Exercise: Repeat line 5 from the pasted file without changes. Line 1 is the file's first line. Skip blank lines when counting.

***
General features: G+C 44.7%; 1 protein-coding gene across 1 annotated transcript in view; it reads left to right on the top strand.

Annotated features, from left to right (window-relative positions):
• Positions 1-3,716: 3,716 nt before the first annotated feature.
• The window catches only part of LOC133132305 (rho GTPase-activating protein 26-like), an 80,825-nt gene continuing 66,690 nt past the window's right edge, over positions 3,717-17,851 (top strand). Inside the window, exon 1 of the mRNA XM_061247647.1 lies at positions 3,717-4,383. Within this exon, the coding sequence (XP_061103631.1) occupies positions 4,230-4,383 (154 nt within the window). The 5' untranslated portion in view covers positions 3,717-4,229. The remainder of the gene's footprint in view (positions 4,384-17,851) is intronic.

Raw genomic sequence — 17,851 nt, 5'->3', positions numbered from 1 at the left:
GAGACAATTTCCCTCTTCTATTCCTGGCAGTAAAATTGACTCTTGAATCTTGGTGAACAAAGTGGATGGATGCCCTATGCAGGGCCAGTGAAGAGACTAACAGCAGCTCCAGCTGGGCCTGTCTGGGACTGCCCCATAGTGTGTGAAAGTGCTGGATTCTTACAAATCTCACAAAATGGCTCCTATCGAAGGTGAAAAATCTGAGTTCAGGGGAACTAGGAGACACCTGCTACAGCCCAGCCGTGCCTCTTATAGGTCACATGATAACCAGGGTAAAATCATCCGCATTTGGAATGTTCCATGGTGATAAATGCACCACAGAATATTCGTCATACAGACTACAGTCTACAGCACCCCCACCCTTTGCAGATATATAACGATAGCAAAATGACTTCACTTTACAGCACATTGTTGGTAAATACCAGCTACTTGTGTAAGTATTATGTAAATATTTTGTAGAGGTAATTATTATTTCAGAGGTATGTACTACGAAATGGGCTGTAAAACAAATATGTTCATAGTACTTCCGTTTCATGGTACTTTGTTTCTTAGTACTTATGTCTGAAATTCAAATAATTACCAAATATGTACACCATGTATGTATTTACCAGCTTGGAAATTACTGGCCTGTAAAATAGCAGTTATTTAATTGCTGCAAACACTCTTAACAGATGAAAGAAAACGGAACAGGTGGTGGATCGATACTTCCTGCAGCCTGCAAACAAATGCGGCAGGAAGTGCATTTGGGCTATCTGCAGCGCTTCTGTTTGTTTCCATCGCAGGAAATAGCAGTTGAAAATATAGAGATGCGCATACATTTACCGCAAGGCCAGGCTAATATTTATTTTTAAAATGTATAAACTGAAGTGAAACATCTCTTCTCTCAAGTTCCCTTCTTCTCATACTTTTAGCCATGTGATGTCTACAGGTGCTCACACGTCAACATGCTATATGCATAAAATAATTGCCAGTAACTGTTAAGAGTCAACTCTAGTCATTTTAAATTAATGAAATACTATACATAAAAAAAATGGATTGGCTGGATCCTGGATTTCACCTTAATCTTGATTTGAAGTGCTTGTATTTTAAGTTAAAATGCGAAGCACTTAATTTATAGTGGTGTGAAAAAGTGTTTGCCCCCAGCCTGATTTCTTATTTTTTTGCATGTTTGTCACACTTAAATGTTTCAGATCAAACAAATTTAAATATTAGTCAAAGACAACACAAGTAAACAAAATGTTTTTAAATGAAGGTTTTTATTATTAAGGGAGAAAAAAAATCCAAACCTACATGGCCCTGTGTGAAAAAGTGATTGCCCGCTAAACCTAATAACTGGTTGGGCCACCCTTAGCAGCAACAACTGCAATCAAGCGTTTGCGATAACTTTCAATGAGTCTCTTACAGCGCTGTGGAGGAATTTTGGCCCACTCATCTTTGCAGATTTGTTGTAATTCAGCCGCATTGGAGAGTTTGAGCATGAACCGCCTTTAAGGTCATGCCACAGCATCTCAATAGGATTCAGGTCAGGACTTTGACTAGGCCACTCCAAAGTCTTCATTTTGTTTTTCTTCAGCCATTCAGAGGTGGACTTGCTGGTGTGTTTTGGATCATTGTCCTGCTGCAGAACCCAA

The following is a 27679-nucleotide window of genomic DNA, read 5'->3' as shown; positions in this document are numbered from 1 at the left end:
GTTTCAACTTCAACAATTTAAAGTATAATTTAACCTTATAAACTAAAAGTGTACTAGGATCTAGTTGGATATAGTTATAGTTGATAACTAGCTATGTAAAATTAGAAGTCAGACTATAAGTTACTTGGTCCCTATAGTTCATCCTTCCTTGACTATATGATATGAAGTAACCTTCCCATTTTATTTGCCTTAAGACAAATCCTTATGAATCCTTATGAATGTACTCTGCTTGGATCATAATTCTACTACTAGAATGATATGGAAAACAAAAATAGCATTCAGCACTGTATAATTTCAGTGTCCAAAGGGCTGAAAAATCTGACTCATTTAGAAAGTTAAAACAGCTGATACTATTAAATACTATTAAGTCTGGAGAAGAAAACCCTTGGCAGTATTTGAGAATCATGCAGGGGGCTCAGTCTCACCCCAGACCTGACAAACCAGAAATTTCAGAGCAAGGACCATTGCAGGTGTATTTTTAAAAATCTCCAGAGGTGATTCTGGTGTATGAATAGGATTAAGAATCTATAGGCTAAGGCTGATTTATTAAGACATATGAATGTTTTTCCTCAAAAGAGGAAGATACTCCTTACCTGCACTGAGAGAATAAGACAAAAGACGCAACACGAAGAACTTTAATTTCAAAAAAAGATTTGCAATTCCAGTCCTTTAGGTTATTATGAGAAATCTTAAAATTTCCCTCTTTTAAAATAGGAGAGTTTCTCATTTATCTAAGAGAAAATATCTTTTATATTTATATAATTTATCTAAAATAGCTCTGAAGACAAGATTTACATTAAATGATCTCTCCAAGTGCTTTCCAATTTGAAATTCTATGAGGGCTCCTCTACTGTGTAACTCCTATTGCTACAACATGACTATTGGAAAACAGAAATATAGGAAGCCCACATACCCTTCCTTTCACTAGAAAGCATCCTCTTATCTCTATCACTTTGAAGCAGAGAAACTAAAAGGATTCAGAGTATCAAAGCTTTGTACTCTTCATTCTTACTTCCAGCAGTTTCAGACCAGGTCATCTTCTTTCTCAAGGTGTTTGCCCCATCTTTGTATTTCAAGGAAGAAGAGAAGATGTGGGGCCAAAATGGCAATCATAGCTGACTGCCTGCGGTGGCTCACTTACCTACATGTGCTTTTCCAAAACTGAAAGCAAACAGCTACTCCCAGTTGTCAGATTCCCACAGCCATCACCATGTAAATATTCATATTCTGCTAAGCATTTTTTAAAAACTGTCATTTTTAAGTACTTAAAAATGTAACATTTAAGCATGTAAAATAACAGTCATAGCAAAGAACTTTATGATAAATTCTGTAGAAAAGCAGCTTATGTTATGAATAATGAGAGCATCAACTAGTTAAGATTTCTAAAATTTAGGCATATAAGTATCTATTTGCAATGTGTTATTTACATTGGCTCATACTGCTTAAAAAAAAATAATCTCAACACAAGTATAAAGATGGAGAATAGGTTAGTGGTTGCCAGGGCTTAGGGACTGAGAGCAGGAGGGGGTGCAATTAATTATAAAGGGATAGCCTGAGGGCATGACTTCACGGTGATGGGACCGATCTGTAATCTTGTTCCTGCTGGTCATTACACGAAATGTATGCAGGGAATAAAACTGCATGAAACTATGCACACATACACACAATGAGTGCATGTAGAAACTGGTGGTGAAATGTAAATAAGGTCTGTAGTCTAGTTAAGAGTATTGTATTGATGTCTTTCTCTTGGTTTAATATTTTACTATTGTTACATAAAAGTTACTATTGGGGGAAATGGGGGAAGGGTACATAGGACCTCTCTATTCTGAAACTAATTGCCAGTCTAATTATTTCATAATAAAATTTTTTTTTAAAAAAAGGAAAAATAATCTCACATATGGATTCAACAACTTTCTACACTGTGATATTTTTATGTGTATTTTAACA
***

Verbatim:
Raw genomic sequence — 17,851 nt, 5'->3', positions numbered from 1 at the left: